# What is the antiderivative of #ln(x)^2#?

So essentially we are looking for one function that simplifies when it is differentiated, and one that simplifies when integrated (or at least is integrable).

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The antiderivative of ln(x)^2 is ∫ln(x)^2 dx = x*ln(x)^2 - 2∫ln(x) dx.

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The antiderivative of ( \ln(x)^2 ) is ( x \ln(x)^2 - 2\int \ln(x) , dx ).

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When evaluating a one-sided limit, you need to be careful when a quantity is approaching zero since its sign is different depending on which way it is approaching zero from. Let us look at some examples.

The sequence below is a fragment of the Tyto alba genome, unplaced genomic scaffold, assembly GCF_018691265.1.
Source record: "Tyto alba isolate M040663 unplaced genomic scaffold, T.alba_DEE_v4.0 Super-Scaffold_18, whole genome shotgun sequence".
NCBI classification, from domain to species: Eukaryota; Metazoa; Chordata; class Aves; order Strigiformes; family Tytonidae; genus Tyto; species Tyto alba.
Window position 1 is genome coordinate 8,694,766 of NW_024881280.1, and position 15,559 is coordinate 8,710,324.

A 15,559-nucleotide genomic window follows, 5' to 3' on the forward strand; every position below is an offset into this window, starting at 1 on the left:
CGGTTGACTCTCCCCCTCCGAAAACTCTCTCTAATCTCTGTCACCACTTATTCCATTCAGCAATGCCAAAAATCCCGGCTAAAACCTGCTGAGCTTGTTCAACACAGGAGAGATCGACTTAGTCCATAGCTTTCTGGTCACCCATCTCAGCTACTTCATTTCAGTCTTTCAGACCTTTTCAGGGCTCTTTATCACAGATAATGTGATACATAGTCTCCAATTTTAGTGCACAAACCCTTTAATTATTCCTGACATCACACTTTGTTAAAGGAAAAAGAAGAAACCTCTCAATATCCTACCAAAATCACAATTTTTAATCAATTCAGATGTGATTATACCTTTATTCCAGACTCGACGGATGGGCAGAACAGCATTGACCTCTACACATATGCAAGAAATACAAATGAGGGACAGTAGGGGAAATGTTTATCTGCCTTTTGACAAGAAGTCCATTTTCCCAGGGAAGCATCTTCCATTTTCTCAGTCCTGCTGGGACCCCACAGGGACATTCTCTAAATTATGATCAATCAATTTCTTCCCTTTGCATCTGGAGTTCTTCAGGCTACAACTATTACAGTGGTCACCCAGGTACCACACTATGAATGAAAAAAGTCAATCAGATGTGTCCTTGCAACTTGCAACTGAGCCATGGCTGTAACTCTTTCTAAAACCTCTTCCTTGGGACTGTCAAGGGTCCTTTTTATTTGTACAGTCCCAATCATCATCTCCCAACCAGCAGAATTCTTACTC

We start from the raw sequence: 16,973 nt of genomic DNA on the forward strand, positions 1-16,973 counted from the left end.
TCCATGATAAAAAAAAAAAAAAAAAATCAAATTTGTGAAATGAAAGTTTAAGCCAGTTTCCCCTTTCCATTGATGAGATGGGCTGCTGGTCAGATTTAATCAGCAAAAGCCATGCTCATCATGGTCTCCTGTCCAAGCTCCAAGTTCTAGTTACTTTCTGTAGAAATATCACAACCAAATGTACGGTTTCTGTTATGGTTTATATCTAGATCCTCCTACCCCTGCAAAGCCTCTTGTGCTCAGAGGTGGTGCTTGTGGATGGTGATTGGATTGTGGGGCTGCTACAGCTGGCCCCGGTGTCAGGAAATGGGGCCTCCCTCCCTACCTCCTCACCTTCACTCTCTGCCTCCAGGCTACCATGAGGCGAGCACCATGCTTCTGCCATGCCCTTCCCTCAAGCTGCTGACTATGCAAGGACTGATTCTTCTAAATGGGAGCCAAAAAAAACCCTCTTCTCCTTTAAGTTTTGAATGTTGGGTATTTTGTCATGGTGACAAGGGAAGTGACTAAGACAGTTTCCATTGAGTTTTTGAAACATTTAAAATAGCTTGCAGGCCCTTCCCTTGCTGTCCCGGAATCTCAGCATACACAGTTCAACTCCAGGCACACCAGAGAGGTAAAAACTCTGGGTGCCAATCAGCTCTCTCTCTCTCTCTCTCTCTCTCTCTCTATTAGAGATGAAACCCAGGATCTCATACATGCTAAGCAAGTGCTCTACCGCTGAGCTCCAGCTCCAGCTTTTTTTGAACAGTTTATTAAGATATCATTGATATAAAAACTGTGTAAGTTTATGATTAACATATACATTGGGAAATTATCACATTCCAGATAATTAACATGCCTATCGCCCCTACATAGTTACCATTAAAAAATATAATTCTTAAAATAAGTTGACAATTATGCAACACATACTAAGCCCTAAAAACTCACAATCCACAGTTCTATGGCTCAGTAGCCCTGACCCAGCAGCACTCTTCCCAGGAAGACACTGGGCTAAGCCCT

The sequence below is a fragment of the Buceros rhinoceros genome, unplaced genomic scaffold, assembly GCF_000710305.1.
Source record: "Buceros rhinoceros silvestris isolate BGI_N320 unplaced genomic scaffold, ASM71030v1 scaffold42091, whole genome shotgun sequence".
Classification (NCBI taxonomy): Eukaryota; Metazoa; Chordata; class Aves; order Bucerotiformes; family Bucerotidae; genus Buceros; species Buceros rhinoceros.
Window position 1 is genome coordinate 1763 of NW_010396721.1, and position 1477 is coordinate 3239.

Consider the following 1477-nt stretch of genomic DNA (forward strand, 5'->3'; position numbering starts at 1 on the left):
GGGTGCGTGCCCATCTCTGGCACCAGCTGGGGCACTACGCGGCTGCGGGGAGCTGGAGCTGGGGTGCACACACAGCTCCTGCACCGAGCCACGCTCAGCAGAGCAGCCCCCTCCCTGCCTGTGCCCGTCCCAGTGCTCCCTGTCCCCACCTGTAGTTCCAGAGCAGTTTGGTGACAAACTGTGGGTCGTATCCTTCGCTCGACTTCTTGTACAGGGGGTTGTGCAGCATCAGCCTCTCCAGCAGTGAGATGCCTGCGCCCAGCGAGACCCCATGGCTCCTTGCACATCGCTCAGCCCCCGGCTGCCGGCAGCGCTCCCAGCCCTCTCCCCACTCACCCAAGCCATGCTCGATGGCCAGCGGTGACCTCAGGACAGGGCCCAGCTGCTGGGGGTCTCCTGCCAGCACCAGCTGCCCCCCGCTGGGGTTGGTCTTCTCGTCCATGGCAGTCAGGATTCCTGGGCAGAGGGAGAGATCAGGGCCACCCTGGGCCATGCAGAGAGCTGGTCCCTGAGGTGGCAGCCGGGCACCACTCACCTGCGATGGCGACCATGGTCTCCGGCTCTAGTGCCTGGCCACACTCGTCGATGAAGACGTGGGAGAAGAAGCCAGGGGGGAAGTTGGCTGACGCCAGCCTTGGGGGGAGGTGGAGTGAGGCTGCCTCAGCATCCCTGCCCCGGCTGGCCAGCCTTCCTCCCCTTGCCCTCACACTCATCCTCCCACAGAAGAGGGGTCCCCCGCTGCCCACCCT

When evaluating a one-sided limit, you need to be careful when a quantity is approaching zero since its sign is different depending on which way it is approaching zero from. Let us look at some examples.

When evaluating a one-sided limit, you need to be careful when a quantity is approaching zero since its sign is different depending on which way it is approaching zero from. Let us look at some examples.

- What is the antiderivative of #cos(x^2)#?
- How do you find the indefinite integral of #int x^2/(3-x^2)#?
- How do you evaluate the integral #int 1/(x-2)^(2/3)dx# from 1 to 4?
- How do you find the indefinite integral of #int (x^2-3x^2+5)/(x-3)#?
- How do you find the derivative of #g(x) = int 9*sqrt(1+t^8)dt# from 7 to #x^2#?

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